There was an emotional core to Nike once, in the days before their determination to be the richest, most ubiquitous brand led them to suffer the dubious coincidence of being the one attached to Lance Armstrong, Tiger Woods and Oscar Pistorius when each of those individuals plumbed the depths of notoriety.
Athletics was a source of joy as well as income to the company back then and the community they created to help develop track and field stars was called Athletics West – a more homespun name and place than the pseudo-science fiction Nike Oregon Project which has mired British Athletics, its poster boy Mo Farah and its very well-paid consultant Alberto Salazar in controversy and suspicion this past week.
It was there, in Eugene, Oregon, that the sports footwear firm stumbled on a short, handsome, tough local carpenter’s son called Steve Prefontaine, who set the world of distance running on fire in their shoes and made it to the cover of Sports Illustrated in June 1970. They called him just “Pre” and when he was killed in 1975, after his little gold MG skidded into a rock wall and he was catapulted onto the pavement by the impact, they grieved. It took the firm that would become Nike years to get over the loss.
It was far more subtlety, far less swoosh in those days. For years after changing the name to Nike Inc in 1980, they kept the firm’s original “Blue Ribbon Sports” name on the letterhead and the marketing strategy was “whispering loudly”: nothing too obvious. But now they bestride sport, bankrolling vast parts of it and satisfied – from that imperious position – to have just taken two-times drugs cheat Justin Gatlin back onto their payroll, while athletes such as Britain’s Jo Pavey, Greg Rutherford and Steph Twell and the American 1500m London Olympics silver medallist Leo Manzano have been dumped.
Neither does Nike seem to have harboured much agitation about Panorama’s investigation into Salazar. The company has not returned my calls on him, or Gatlin, this week. They’re yet to publish a word on either topic.
The cultural shift came not long after Prefontaine’s death as Nike realised that buying up and developing the world’s new athletes was the way to catch up and overtake Europe’s Adidas, an aim they had accomplished by 1980. They tried to retain the underdog spirit for as long as they could, but there was a desperation and frustration about how to generate an output of winners from Athletics West. Spending money there stopped them breaking the sport’s amateur sanctity but the problem was the Russian and East German athletes who were enhancing their performances through steroids.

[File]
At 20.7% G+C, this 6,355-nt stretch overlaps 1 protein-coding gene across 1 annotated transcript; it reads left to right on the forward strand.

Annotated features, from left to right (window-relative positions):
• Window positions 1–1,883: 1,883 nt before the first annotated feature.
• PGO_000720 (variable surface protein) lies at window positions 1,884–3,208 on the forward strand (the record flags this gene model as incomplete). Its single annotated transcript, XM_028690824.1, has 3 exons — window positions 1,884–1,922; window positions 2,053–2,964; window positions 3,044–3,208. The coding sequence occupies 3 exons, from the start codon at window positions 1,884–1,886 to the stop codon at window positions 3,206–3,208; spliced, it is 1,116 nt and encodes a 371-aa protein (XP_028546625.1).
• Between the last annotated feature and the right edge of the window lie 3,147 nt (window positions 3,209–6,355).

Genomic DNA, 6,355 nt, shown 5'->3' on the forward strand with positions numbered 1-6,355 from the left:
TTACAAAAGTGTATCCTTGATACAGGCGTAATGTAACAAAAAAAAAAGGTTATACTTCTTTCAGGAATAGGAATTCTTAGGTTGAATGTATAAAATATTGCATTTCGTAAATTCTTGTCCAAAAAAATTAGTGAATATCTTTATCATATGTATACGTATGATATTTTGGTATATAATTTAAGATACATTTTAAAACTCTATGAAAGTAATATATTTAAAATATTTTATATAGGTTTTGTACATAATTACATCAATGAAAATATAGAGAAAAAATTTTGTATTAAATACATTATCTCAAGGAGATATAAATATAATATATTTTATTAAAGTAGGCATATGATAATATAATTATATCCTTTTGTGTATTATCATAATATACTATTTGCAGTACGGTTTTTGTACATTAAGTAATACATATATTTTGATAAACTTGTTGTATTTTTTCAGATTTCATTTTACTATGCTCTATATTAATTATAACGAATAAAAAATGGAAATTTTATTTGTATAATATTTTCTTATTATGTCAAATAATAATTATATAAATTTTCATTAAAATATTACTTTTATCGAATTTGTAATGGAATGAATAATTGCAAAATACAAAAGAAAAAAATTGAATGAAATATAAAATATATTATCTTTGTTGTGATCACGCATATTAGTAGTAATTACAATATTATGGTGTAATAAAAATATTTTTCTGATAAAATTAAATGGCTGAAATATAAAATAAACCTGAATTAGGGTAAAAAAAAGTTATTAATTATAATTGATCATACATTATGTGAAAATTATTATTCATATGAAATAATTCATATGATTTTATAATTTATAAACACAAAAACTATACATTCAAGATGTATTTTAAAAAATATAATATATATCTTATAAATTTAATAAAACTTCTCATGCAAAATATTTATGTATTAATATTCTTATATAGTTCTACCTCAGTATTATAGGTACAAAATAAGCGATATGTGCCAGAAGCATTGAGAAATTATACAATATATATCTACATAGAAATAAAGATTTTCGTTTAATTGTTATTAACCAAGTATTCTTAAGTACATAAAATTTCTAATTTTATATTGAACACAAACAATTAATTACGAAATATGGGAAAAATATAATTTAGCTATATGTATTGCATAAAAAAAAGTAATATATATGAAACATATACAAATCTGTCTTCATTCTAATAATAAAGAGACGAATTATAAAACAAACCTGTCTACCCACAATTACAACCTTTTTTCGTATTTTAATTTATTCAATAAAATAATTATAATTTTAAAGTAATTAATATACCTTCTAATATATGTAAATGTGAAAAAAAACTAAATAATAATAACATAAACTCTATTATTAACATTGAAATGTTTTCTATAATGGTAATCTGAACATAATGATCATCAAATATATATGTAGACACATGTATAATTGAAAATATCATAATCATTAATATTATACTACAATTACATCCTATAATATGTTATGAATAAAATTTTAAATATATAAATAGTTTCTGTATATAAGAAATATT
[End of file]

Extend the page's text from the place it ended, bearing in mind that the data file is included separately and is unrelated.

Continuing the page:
Julie Strasser, a former senior Nike executive who was the company’s first advertising manager and wife of the late Rob Strasser, one of the firm’s three founding fathers, tells me that Athletics West began examining steroids as a way of helping athletes’ recovery from workouts in the late 1970s. “Is it justifiable to do that when the other guy is cheating?” she asks, rhetorically. “I don’t believe steroids are cheating. It’s so important to get muscle, you know. People still have to train and put the work in, even if they take them.”
In her 1991 book Swoosh: the Unauthorised Story of Nike and the Men who Played There, Strasser chronicles how Nike strategy meeting minutes revealed Athletics West’s fascination with steroids as a training aid. She quotes insurance records detailing testosterone tests and liver function tests, undertaken by athletes there, to test the physiological effects of steroids. The coach who ran Athletics West at the time has denied steroid use.
Strasser also reveals how little sentiment there has ever been, where Nike and its choice of athletes is concerned. That is why they have always sponsored individuals – never events. “They like the brash, stylish, talented individuals who get them attention,” Strasser says. “They are not going to drop any individual bad boy unless it is a catastrophe – a murder – he’s committed. They would reason that they’ve never been damaged by any athlete. I remember we laughed when [the] Converse [apparel] brand once sponsored the referees. How stupid is that? Nobody likes referees.”
So here is the fabric of the story of a marketing strategy which would leave those companies seeking a pure image running for cover. Nike’s creative use of bad boys goes all the way back to the 1981 John McEnroe advert – “McEnroe’s favourite four-letter word” – and though Strasser insists that the company has “never had its reputation damaged by any athlete”, many who stand for sanctity and positivity have been burned in the past few years alone, because their faces have not fit.